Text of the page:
Great Tax Tips for a Small Business

In challenging economic times like are happening currently, it can make sense for owners of small businesses to be sure they’re not paying more corporation tax than they could or should be. Fortunately, we’ve assembled a few tips we think are useful when you want to minimize your tax obligation.

PIEs, Subsistence, And Travel

Costs that get incurred in making any journey from your office on a trip that is business-related is something that is tax deductible. That might be the travel you do to meet a client, go to a training event, or even a trip where you buy some equipment for your company. Any of the following costs are things the business can reimburse and then deduct against their profits:

Great Tax Tips for a Small Business1) Fares for taxi services, buses, trains, and airfare

2) Tolls, the London congestion charge, and parking

3) Expenses for subsistence, such as getting lunch while you’re out

4) Meals and hotels when you need to stay away from your home; PIEs stands for personal incidental expenses, and 5 pounds are allowed per night for overnight domestic stays, and double that for anything overseas.

5) Mileage for personal vehicle use.

One interesting note is that PIEs don’t require documentation involving receipts and they can be claimed on top of meals and hotels. So, all you have to do is track how many nights you’re away plus the stated purpose of your visit in order to put your claim together.

What does all this prove worth to an average small business in London? If you have two client meetings offsite each week involving lunch inside London, you might save 300 pounds annually in tax savings.

Business Mileage

If you ever have to use your own vehicle to handle business travel, then you can claim a particular amount for each mile in terms of tax deductions. Cars and vans get 45p per mile, and motorbikes get 24p per mile, although push bikes only get 20p per mile. When you get over 10,000 miles, the rates drop to 25p, 24p, and 20p. That’s a scary amount of cycling! If you do a pair of 5-mile return trips each week, you can get 100 pounds in annual tax savings and deductions.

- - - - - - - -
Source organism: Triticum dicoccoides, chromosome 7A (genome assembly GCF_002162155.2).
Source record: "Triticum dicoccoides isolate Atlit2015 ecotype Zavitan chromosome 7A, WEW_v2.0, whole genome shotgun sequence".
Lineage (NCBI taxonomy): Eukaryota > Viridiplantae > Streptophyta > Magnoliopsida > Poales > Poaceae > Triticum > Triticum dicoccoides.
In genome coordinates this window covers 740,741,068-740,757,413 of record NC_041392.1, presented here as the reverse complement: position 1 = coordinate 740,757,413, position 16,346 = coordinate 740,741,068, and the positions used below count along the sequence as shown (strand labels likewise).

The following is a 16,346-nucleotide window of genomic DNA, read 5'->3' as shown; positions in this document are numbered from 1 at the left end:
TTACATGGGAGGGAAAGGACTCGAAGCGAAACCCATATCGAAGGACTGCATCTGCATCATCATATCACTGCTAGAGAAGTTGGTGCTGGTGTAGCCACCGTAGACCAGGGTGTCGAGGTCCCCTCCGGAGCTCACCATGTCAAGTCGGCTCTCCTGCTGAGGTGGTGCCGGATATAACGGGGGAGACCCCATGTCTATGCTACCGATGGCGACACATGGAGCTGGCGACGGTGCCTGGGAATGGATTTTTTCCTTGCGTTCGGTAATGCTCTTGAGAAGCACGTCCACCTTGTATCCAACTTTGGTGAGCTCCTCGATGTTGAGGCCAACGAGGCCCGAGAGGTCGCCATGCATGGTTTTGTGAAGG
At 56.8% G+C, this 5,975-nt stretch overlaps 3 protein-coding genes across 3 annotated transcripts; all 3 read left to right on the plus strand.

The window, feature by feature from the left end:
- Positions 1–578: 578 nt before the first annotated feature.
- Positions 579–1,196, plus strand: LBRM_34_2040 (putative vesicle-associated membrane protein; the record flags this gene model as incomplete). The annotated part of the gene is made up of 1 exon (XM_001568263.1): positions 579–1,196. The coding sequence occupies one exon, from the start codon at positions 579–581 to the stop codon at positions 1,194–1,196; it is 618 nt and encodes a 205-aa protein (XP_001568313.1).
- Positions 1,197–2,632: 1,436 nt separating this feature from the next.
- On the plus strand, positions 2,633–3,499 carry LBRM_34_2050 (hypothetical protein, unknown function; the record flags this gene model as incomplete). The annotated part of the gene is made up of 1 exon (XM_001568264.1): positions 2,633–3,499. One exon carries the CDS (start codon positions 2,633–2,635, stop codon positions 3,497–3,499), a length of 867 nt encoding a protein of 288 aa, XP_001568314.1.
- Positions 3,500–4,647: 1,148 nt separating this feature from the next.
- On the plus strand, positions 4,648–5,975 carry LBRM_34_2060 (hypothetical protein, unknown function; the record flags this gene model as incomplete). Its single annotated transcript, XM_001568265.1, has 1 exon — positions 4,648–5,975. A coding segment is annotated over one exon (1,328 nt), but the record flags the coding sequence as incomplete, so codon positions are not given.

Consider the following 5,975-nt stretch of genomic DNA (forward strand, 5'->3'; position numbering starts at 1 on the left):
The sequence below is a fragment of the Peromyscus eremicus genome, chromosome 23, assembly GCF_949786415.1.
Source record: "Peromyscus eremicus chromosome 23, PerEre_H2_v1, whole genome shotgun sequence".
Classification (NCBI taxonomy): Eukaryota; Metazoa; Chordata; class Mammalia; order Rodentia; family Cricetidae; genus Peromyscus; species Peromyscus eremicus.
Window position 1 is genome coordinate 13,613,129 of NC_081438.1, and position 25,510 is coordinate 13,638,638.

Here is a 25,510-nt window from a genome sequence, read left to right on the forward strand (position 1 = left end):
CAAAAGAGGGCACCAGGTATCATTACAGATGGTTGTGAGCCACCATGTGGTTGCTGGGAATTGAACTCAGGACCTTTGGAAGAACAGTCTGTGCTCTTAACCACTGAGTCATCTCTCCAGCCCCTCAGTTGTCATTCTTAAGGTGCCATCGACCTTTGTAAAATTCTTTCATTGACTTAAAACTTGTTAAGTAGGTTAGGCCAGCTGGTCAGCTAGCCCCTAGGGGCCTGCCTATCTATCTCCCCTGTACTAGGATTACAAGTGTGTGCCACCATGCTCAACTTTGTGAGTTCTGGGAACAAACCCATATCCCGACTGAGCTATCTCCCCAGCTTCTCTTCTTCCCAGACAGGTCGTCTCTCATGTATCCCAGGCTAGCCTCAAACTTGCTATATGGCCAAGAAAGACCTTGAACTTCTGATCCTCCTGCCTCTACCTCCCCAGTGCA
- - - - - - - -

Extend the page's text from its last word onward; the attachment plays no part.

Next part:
Telephone-Related Expenses

You can claim costs for business calls only in terms of home telephone service. Sadly, you’re not able to claim rental costs, as that would be treated as a stated benefit in kind that gets taxed.

If you have a mobile phone with the account in the company name and the bills paid by the company, then you have no taxable benefits to worry about.

In terms of Internet usage, there’s no need to worry about taxable benefits if the account is registered under the company name and any private usage is not of significance.

What can all this add up for an average small business in London? Based on average costs for mobile phone use and broadband access, expect 100 pounds of tax savings each year.

Using Your Home As Your Office

If your home has an office area, you might be able to claim a rather modest amount as a tax deduction that is justifiable to the HMRC. Minor home office use could revolve around activities like doing monthly invoices or filing expense claims. In such cases, HMRC guidelines illustrate a few pounds per week. The company can reimburse this amount, reducing their tax bill. If you want more info then you can keep up with tax and vat news on this page.

On the other hand, if your costs are more significant, you might actually do activities at home that generate revenue. In such cases, your office has to be a specific business office that the HMRC can inspect as it pleases. The costs then would represent your costs of providing a home office. For instance, if you use a home office in a 5-room house, then you could charge 20 percent of your overall property costs.

Having said all that, you do have to be mindful that if this proves to be a large number, you might find your office sees exclusion from the principal private dwelling allowance you might otherwise enjoy. That could mean that if you sell your home, 20 percent might be subject to potential Capital Gains Tax.

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